I take out the motor and all the electrics. This is not scary to me anymore! I will be taking the motor apart (first time) for cleaning too. That's a little scary...but I can do it!


Once I have everything off that I want to take off. I start cleaning! Small parts get soaked in a degreasing cleaner and scrubbed with toothbrushes. Here you see my "feed regulator" parts, internal and external,  getting cleaned.

I also give some things a soak in a rust remover. Once the parts are cleaned I blow them dry with a hairdryer. If they are tarnished, I buff them clean with polish and if more is needed I will use a Dremel tool.

I will save the rest for another post! The machine is clean and I'm putting it back together.

Anyone can do this. I am not mechanically inclined. Everything I am doing in these photos can be learned by watching Andy Tube videos. You can do it too.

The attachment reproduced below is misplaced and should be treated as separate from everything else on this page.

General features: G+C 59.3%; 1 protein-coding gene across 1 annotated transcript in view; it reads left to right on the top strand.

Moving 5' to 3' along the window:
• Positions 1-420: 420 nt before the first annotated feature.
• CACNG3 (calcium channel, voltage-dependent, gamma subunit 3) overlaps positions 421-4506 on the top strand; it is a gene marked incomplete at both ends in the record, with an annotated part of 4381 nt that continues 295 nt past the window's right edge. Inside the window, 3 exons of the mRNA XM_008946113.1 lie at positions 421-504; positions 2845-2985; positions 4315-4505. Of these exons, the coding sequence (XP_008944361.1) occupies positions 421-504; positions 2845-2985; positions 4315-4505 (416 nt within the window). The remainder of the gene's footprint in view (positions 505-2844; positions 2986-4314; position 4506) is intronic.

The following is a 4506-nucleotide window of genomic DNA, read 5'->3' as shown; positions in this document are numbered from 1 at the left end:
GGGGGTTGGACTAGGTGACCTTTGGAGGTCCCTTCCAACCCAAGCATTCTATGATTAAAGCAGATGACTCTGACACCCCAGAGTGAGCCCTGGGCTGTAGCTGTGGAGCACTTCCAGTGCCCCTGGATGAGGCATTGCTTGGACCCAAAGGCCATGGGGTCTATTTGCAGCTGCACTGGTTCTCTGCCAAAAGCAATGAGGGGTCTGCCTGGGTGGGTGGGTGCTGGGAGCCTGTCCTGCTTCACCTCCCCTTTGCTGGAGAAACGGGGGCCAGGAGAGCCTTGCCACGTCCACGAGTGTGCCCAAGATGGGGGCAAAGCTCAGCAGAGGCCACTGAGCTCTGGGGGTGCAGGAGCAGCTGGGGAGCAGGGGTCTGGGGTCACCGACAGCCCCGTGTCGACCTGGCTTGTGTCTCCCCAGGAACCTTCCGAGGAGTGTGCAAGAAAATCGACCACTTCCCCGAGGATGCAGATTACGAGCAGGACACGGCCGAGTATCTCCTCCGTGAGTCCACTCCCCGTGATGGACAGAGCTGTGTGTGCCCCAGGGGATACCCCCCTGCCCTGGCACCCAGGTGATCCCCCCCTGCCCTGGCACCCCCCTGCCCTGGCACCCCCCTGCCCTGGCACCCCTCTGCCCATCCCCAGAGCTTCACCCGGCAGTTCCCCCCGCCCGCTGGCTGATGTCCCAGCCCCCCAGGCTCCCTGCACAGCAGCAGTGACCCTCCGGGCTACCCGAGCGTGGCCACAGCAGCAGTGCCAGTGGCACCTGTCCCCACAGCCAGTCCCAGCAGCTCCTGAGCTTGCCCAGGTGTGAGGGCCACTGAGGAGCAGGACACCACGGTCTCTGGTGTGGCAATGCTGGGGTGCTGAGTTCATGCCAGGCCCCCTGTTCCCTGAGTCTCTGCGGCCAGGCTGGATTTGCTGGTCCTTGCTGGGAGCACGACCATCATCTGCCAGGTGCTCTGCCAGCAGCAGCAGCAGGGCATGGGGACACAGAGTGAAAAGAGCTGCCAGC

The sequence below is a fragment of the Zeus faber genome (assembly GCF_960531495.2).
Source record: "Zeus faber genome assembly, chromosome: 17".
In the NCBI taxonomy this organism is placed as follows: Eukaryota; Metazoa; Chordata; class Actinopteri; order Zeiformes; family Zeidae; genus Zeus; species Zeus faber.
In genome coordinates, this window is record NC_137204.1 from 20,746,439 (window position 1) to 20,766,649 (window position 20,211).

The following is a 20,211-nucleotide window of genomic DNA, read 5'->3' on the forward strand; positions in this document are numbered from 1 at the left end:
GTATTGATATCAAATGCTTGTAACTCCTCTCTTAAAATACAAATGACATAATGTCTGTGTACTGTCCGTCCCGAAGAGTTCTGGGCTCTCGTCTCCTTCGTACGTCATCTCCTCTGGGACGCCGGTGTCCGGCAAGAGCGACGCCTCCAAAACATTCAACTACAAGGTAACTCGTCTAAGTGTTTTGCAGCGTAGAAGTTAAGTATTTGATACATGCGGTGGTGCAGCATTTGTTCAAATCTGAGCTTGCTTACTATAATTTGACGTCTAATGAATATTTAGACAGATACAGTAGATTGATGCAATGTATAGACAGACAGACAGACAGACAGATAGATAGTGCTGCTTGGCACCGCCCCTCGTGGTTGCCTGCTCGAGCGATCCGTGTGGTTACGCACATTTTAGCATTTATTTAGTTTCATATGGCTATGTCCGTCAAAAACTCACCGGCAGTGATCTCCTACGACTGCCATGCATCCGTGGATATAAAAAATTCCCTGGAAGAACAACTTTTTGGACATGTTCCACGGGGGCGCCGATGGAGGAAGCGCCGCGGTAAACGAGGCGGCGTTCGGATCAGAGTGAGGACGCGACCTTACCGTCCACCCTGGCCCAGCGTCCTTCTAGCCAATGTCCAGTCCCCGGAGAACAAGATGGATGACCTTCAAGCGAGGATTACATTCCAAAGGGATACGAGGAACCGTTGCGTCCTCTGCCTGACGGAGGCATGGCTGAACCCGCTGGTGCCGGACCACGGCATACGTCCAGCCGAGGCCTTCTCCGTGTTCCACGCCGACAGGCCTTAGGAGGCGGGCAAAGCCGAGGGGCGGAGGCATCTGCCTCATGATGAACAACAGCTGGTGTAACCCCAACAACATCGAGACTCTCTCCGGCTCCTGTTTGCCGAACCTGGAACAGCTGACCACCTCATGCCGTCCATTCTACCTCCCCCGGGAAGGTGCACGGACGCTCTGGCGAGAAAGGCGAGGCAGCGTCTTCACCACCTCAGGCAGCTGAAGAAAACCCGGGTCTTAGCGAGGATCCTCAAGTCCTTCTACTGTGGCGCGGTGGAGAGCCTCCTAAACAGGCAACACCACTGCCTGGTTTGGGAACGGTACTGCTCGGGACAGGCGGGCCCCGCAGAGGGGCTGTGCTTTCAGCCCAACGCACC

*waves to Andy* 

Thank you for visiting my blog today!


Terri Patillo said...

I could NOT do that. I can barely thread my own needle.

Carol said...

Wow! I am impressed, Sharon! And no--I could not do this. I have no mechanical abilities whatsoever. Really interesting post :)

Pamela said...

Amazing! I'd be afraid the parts would not go back together.

Jo said...

Fantastic job.
It's amazing how you can get everything back in the right place and get it working.

Uglemor said...

Thiose old Singers were made to last. I have a '53 model, which had seen loads of un-use before I got it. It's a hand crank sewing machine, which I'm sure will last my lifetime and more with just some cleaning, a drop of oil and a new needle now and then.

butterfly said...

Well done ,some of the older machines are the best .
I have a new one but I hate it I should have not got rid of my old black singer it was dream machine. Good Luck .

Julie said...

DH says doing stuff like this is therapeutic, he loves to tinker and take stuff apart.
Looking forward to seeing her after the makeover.

TinaTx said...